Capping IT Off

Capping IT Off

Opinions expressed on this blog reflect the writer’s views and not the position of the Capgemini Group

Alternate title: 

Thinking like a start up, lessons for the big IT department

Category : Digital Strategies
Can large corporations take a big leap forward from their current IT delivery model
 
For large corporations the benchmark for revolutionary rather than evolutionary change is to think and act as a start up would, leveraging state of the art services and tools. In this context I can see three strands of revolutionary IT change:
 
  1. Keep it simple rather than let complexity grow
  2. Automate rather than rely on labour arbitrage
  3. Business change rather than systems change
 
Keep it simple rather than let complexity grow
 
New service providers are focussed on having platforms that allow them to test new ideas and then discard the ones that do not work. In this way services can be continuously improved whilst ensuring the user experience remains clean and simple. Amazon is a leader in this area, driving continuous improvements through testing of ideas. For this to work platforms need to take functions out as much as they put new ideas in. This compares with a traditional approach to application management where changes accumulate over time so that complexity and consequently management and change cost also grows. A simple approach to start the journey is to put a cap on function points in operation so that any new services needs to be balanced by removal of existing services.
 
Automate rather then rely on labour arbitrage
 
Off-shoring of services can drive an environment of ‘your mess for less’ and remove the need to focus on automation. The DEVOPS war cry has stemmed for a lack of investment in corporations in the right automation of processes, systems, testing and tools. Start-ups operate with a different mantra where everything is automated from day one, meaning that there is complete trust in the process, releases can be done at will and an order of magnitude less people are required to deliver the services than in a traditional environment. This can require significant investment to engineer into an existing estate and takes time to build the right levels of trust in the process. However, once investment has been made the operations costs can be progressively removed.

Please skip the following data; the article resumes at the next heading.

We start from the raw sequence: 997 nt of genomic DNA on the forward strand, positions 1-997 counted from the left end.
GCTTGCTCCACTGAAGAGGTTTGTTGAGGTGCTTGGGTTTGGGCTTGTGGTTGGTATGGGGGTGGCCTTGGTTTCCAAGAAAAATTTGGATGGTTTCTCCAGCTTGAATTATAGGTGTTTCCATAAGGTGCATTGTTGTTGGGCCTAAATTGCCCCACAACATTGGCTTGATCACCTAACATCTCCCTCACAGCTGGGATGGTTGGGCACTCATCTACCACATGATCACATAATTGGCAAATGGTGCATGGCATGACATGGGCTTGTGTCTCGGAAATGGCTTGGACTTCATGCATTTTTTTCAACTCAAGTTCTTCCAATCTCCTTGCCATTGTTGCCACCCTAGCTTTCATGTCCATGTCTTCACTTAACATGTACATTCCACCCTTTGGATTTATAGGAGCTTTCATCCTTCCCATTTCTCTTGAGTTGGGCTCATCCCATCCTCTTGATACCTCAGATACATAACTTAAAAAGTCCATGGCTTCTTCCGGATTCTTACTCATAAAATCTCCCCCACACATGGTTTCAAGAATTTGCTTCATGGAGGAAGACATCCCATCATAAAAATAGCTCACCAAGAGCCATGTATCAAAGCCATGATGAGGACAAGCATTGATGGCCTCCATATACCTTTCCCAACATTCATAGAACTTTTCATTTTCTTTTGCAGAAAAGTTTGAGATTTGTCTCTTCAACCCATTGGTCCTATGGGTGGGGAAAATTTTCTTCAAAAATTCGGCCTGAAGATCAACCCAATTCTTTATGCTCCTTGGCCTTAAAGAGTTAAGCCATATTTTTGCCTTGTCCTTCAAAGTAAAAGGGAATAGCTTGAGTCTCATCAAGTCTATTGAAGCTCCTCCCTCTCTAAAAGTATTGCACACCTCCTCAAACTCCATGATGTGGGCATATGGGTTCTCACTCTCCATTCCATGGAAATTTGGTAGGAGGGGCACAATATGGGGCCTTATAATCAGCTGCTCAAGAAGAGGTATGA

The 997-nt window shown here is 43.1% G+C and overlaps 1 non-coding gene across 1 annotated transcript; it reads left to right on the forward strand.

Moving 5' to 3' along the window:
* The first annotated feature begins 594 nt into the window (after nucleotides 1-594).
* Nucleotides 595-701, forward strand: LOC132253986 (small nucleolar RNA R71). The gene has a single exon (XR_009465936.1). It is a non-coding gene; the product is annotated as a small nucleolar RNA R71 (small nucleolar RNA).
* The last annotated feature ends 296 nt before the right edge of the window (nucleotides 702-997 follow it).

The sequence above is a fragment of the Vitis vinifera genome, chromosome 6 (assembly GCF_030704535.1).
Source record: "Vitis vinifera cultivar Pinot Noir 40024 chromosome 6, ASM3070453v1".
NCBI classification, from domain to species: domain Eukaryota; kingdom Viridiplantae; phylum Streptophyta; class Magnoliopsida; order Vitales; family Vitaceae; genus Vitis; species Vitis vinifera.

Business change rather than systems change
 
Traditional IT systems require a process of requirements analysis and then implementation by the IT department. New platforms focus on moving more capability to be managed directly with the business avoiding the need for IT intervention. This is now progressing to the point where scripting tools allow the business users to directly create their own applications which when coupled with end to end automation means that they can also push it into production. For the start up today releases are many times a day rather than every few weeks and they are pushed directly by the business users through automated processes. The rapid development of SaaS applications which are sold directly to the business is pushing this agenda and creating an alternative IT delivery model.
 
This ability to use business level programming for creation of solutions is even coming now to the Internet of things and hardware devices through companies such as Sam Labs (https://samlabs.me/) who provide a ‘Lego’ approach to building solutions.
 
So how to progress
 
Our research with MIT (https://www.uk.capgemini.com/news/new-research-from-capgemini-consulting-and-mit-sloan-management-review-reveals-why ) on what are the key aspects of technology leadership in a Digital World illustrates that to achieve this step change in performance the IT organisation of the future needs to address 3 areas:
  • Building integrated business – technology thinking and relationships
  • Building new skills
  • Having the right digital technology platform which embraces the automation of processes.

About the author

Cliff Evans

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